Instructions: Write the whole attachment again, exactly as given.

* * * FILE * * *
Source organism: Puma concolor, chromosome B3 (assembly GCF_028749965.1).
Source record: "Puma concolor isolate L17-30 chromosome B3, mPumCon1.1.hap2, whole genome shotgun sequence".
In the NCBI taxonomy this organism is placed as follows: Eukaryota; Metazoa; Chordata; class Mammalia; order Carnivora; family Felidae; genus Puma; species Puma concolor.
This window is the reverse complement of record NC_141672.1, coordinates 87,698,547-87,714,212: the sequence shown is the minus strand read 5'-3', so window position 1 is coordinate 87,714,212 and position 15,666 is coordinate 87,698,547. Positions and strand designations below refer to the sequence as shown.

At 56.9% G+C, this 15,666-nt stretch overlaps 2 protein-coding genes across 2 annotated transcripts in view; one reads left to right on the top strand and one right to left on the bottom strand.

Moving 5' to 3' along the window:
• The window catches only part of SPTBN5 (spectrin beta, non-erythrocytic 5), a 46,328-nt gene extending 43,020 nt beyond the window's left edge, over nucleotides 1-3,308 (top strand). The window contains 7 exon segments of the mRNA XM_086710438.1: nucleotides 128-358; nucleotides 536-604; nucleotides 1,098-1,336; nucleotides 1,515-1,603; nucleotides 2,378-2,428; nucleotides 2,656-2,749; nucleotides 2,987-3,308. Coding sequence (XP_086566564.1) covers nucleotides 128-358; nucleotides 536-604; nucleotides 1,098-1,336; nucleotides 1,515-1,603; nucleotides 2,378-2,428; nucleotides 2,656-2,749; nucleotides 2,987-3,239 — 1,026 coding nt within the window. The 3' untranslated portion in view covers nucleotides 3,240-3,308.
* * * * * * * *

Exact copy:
Source organism: Puma concolor, chromosome B3 (assembly GCF_028749965.1).
Source record: "Puma concolor isolate L17-30 chromosome B3, mPumCon1.1.hap2, whole genome shotgun sequence".
In the NCBI taxonomy this organism is placed as follows: Eukaryota; Metazoa; Chordata; class Mammalia; order Carnivora; family Felidae; genus Puma; species Puma concolor.
This window is the reverse complement of record NC_141672.1, coordinates 87,698,547-87,714,212: the sequence shown is the minus strand read 5'-3', so window position 1 is coordinate 87,714,212 and position 15,666 is coordinate 87,698,547. Positions and strand designations below refer to the sequence as shown.

At 56.9% G+C, this 15,666-nt stretch overlaps 2 protein-coding genes across 2 annotated transcripts in view; one reads left to right on the top strand and one right to left on the bottom strand.

Moving 5' to 3' along the window:
• The window catches only part of SPTBN5 (spectrin beta, non-erythrocytic 5), a 46,328-nt gene extending 43,020 nt beyond the window's left edge, over nucleotides 1-3,308 (top strand). The window contains 7 exon segments of the mRNA XM_086710438.1: nucleotides 128-358; nucleotides 536-604; nucleotides 1,098-1,336; nucleotides 1,515-1,603; nucleotides 2,378-2,428; nucleotides 2,656-2,749; nucleotides 2,987-3,308. Coding sequence (XP_086566564.1) covers nucleotides 128-358; nucleotides 536-604; nucleotides 1,098-1,336; nucleotides 1,515-1,603; nucleotides 2,378-2,428; nucleotides 2,656-2,749; nucleotides 2,987-3,239 — 1,026 coding nt within the window. The 3' untranslated portion in view covers nucleotides 3,240-3,308.